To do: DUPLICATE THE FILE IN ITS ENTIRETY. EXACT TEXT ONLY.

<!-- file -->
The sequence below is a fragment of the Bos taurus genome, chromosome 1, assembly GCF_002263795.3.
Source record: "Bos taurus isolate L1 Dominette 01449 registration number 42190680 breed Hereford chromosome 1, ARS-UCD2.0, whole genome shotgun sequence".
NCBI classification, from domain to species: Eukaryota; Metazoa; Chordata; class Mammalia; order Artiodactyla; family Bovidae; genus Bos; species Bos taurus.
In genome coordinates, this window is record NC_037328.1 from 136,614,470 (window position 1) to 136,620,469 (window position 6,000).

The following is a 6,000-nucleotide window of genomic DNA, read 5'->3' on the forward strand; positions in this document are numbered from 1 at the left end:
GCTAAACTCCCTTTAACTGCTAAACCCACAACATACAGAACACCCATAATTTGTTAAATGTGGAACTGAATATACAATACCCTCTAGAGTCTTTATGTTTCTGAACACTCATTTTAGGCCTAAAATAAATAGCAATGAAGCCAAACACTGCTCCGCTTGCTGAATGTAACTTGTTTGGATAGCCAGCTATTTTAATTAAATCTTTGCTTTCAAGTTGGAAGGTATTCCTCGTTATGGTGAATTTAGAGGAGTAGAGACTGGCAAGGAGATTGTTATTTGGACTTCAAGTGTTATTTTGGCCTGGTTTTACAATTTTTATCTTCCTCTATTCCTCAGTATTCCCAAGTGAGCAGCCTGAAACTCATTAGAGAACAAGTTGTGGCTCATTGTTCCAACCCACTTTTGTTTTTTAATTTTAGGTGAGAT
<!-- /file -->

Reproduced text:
The sequence below is a fragment of the Bos taurus genome, chromosome 1, assembly GCF_002263795.3.
Source record: "Bos taurus isolate L1 Dominette 01449 registration number 42190680 breed Hereford chromosome 1, ARS-UCD2.0, whole genome shotgun sequence".
NCBI classification, from domain to species: Eukaryota; Metazoa; Chordata; class Mammalia; order Artiodactyla; family Bovidae; genus Bos; species Bos taurus.
In genome coordinates, this window is record NC_037328.1 from 136,614,470 (window position 1) to 136,620,469 (window position 6,000).

The following is a 6,000-nucleotide window of genomic DNA, read 5'->3' on the forward strand; positions in this document are numbered from 1 at the left end:
GCTAAACTCCCTTTAACTGCTAAACCCACAACATACAGAACACCCATAATTTGTTAAATGTGGAACTGAATATACAATACCCTCTAGAGTCTTTATGTTTCTGAACACTCATTTTAGGCCTAAAATAAATAGCAATGAAGCCAAACACTGCTCCGCTTGCTGAATGTAACTTGTTTGGATAGCCAGCTATTTTAATTAAATCTTTGCTTTCAAGTTGGAAGGTATTCCTCGTTATGGTGAATTTAGAGGAGTAGAGACTGGCAAGGAGATTGTTATTTGGACTTCAAGTGTTATTTTGGCCTGGTTTTACAATTTTTATCTTCCTCTATTCCTCAGTATTCCCAAGTGAGCAGCCTGAAACTCATTAGAGAACAAGTTGTGGCTCATTGTTCCAACCCACTTTTGTTTTTTAATTTTAGGTGAGAT